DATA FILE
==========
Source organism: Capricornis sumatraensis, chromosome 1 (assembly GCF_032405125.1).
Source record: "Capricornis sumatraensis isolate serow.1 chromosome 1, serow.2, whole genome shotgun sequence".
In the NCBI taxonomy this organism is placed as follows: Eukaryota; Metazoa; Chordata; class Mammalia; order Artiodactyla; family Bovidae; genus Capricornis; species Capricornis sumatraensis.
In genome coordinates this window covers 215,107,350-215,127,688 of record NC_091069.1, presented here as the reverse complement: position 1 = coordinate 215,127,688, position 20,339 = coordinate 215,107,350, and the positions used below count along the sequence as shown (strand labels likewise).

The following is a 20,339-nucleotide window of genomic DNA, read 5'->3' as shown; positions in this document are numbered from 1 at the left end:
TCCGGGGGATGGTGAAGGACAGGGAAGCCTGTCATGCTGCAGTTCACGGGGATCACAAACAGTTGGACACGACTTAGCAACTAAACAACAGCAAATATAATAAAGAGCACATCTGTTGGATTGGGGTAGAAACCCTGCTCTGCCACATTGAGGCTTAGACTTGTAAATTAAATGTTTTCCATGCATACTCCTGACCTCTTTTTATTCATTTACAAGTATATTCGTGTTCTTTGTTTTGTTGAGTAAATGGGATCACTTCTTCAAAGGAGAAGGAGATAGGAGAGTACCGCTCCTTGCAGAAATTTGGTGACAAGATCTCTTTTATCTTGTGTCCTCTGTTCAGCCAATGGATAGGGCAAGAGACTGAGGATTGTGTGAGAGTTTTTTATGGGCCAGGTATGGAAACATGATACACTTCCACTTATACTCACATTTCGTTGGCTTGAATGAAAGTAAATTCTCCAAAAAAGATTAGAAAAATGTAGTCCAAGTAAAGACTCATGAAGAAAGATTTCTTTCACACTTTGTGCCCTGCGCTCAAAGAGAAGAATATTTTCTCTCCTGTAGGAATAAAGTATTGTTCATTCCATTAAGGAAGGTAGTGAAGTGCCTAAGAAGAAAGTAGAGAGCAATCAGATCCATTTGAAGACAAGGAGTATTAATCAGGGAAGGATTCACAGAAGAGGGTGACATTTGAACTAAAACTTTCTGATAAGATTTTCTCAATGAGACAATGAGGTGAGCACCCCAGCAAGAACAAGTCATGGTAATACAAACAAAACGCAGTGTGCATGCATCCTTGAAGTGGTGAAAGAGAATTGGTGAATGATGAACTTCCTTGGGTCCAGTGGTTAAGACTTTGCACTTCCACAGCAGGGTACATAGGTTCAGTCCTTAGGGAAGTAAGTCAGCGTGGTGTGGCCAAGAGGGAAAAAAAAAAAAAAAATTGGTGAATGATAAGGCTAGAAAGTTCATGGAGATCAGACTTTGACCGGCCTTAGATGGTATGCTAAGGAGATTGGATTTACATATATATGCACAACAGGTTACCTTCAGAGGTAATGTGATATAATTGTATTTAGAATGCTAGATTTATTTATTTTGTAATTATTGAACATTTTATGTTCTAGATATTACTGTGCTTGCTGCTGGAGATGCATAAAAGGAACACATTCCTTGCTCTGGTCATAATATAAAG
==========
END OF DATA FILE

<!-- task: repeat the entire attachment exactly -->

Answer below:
Source organism: Capricornis sumatraensis, chromosome 1 (assembly GCF_032405125.1).
Source record: "Capricornis sumatraensis isolate serow.1 chromosome 1, serow.2, whole genome shotgun sequence".
In the NCBI taxonomy this organism is placed as follows: Eukaryota; Metazoa; Chordata; class Mammalia; order Artiodactyla; family Bovidae; genus Capricornis; species Capricornis sumatraensis.
In genome coordinates this window covers 215,107,350-215,127,688 of record NC_091069.1, presented here as the reverse complement: position 1 = coordinate 215,127,688, position 20,339 = coordinate 215,107,350, and the positions used below count along the sequence as shown (strand labels likewise).

The following is a 20,339-nucleotide window of genomic DNA, read 5'->3' as shown; positions in this document are numbered from 1 at the left end:
TCCGGGGGATGGTGAAGGACAGGGAAGCCTGTCATGCTGCAGTTCACGGGGATCACAAACAGTTGGACACGACTTAGCAACTAAACAACAGCAAATATAATAAAGAGCACATCTGTTGGATTGGGGTAGAAACCCTGCTCTGCCACATTGAGGCTTAGACTTGTAAATTAAATGTTTTCCATGCATACTCCTGACCTCTTTTTATTCATTTACAAGTATATTCGTGTTCTTTGTTTTGTTGAGTAAATGGGATCACTTCTTCAAAGGAGAAGGAGATAGGAGAGTACCGCTCCTTGCAGAAATTTGGTGACAAGATCTCTTTTATCTTGTGTCCTCTGTTCAGCCAATGGATAGGGCAAGAGACTGAGGATTGTGTGAGAGTTTTTTATGGGCCAGGTATGGAAACATGATACACTTCCACTTATACTCACATTTCGTTGGCTTGAATGAAAGTAAATTCTCCAAAAAAGATTAGAAAAATGTAGTCCAAGTAAAGACTCATGAAGAAAGATTTCTTTCACACTTTGTGCCCTGCGCTCAAAGAGAAGAATATTTTCTCTCCTGTAGGAATAAAGTATTGTTCATTCCATTAAGGAAGGTAGTGAAGTGCCTAAGAAGAAAGTAGAGAGCAATCAGATCCATTTGAAGACAAGGAGTATTAATCAGGGAAGGATTCACAGAAGAGGGTGACATTTGAACTAAAACTTTCTGATAAGATTTTCTCAATGAGACAATGAGGTGAGCACCCCAGCAAGAACAAGTCATGGTAATACAAACAAAACGCAGTGTGCATGCATCCTTGAAGTGGTGAAAGAGAATTGGTGAATGATGAACTTCCTTGGGTCCAGTGGTTAAGACTTTGCACTTCCACAGCAGGGTACATAGGTTCAGTCCTTAGGGAAGTAAGTCAGCGTGGTGTGGCCAAGAGGGAAAAAAAAAAAAAAAATTGGTGAATGATAAGGCTAGAAAGTTCATGGAGATCAGACTTTGACCGGCCTTAGATGGTATGCTAAGGAGATTGGATTTACATATATATGCACAACAGGTTACCTTCAGAGGTAATGTGATATAATTGTATTTAGAATGCTAGATTTATTTATTTTGTAATTATTGAACATTTTATGTTCTAGATATTACTGTGCTTGCTGCTGGAGATGCATAAAAGGAACACATTCCTTGCTCTGGTCATAATATAAAG